Breaking down the toxic strategy of Candida albicans

Candida albicans is a fungus that is a common member of the human body’s microbiota. In healthy individuals, it resides on the skin and inside the mouth, throat, gut, and genital areas, where it forms part of the normal microbial community. However, under certain conditions, such as a weakened immune system or disturbances in the normal flora, Candida albicans can overgrow, damage mucosal epithelia, and cause infections. These infections can range from mild, like oral thrush and yeast infections, to severe, life-threatening conditions such as bloodstream infections.

Previous studies have shown that the damage of epithelial cells during Candida albicans infection is almost entirely linked to the secretion of a peptide toxin called candidalysin. Candidalysin shares similarities with pore-forming toxins (PFTs), which insert into their target membranes to form transmembrane pores, causing membrane permeabilization. However, in contrast to all known PFTs, the precursor of candidalysin is located within a complex polyprotein called Ece1, comprising a signal peptide, candidalysin’s precursor (P3), and seven non-candidalysin Ece1 peptides (NCEPs). And while studies have shown that candidalysin is critical for driving C. albicans infections, the roles of NCEPs remained unknown until now.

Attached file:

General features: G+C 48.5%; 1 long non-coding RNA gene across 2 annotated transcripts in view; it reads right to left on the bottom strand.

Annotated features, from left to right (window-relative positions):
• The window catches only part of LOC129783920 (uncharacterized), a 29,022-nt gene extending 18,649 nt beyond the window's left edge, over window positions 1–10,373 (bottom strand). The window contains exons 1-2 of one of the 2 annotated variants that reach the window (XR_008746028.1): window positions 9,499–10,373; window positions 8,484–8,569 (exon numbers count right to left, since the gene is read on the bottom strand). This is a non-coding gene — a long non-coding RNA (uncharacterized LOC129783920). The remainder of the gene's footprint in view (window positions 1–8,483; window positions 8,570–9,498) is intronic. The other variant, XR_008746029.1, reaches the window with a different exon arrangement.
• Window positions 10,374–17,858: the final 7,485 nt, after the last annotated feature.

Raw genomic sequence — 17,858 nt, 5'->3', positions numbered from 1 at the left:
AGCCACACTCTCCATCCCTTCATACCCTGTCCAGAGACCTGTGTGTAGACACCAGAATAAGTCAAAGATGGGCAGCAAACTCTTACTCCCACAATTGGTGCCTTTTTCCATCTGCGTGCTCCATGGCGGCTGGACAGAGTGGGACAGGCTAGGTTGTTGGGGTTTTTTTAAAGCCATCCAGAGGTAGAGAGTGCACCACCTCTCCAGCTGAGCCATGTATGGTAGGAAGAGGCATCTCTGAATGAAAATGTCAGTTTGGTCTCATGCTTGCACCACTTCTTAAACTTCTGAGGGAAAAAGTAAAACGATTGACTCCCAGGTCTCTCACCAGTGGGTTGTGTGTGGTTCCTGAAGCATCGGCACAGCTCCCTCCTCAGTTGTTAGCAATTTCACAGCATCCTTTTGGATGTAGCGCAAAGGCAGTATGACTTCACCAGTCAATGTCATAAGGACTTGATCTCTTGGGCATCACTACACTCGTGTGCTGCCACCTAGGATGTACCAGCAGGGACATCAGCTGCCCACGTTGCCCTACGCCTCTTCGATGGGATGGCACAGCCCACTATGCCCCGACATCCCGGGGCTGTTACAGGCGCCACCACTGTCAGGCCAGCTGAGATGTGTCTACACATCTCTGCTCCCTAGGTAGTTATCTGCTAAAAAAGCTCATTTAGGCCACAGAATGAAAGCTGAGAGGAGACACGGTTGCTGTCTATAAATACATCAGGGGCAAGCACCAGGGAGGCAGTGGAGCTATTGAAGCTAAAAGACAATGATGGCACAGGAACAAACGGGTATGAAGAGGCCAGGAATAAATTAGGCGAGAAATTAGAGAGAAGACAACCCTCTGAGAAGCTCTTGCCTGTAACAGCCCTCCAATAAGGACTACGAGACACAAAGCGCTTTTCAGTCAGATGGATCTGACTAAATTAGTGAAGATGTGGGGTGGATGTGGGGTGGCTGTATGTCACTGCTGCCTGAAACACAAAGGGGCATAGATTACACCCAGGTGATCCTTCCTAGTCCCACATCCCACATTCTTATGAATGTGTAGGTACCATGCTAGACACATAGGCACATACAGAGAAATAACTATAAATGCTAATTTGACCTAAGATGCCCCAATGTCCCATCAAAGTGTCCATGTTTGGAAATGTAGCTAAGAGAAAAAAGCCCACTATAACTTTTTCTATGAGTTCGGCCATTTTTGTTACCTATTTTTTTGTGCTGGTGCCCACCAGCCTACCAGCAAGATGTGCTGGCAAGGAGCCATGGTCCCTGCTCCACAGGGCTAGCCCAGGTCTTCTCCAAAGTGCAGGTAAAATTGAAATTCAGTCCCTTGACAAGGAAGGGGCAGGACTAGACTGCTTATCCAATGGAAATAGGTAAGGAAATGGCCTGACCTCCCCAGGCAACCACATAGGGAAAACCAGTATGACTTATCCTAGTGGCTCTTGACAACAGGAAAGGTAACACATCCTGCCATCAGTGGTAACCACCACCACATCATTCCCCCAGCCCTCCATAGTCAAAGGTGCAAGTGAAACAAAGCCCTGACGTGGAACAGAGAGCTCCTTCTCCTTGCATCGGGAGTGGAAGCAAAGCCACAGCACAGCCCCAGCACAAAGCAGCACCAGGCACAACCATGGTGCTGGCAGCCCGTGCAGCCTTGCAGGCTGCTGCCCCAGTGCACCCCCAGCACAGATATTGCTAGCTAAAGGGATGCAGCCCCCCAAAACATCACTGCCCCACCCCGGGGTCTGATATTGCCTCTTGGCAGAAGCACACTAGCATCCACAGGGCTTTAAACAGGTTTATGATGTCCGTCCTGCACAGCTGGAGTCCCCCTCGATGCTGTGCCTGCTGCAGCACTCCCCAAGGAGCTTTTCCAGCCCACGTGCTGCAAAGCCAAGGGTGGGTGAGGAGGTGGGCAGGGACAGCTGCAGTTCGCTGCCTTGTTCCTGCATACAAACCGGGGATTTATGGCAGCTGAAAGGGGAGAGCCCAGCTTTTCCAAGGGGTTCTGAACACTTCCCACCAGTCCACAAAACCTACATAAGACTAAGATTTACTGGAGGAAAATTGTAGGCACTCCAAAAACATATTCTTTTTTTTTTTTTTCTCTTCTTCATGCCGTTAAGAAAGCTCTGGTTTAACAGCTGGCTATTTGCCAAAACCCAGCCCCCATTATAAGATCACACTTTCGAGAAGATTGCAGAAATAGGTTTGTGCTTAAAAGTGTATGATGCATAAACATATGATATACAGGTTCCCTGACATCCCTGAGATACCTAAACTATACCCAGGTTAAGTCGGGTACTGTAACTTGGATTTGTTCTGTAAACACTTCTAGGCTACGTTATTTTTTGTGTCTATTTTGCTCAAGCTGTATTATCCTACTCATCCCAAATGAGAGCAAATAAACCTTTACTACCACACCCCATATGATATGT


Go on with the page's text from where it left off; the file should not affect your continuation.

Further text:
A recent study unveiled that NCEPs, rather than blocking premature toxin activity, are essential for proper Ece1 folding and candidalysin secretion. The researchers demonstrated NCEPs’ crucial function in preventing candidalysin’s auto-aggregation, ensuring its efficient secretion to the extracellular space.

Through a combination of genetic engineering, mass spectrometry, and anti-candidalysin nanobodies, the researchers dissected the function of each NCEP, showing that alterations trigger an unfolded protein response (UPR), lead to a dysfunctional secretory pathway, and reduce pathogenicity.

Orbit 16 and TethaPod experiments, which evaluated the membrane permeabilization effects of candidalysin in the presence of NCEPs, revealed their role in modulating candidalysin’s activity post-secretion. NCEPs significantly mitigated membrane damage caused by candidalysin, revealing a mechanism by which C. albicans navigates toxin secretion and host interaction.

In conclusion, the study finds out how Candida albicans cleverly packages and delivers its toxin to harm host cells while ensuring its own safety and effectiveness. Understanding this process could help develop new approaches to fight against fungal infections by targeting the toxin’s secretion pathway.

For more details, please refer to the paper here: Secretion of the fungal toxin candidalysin is dependent on conserved precursor peptide sequences

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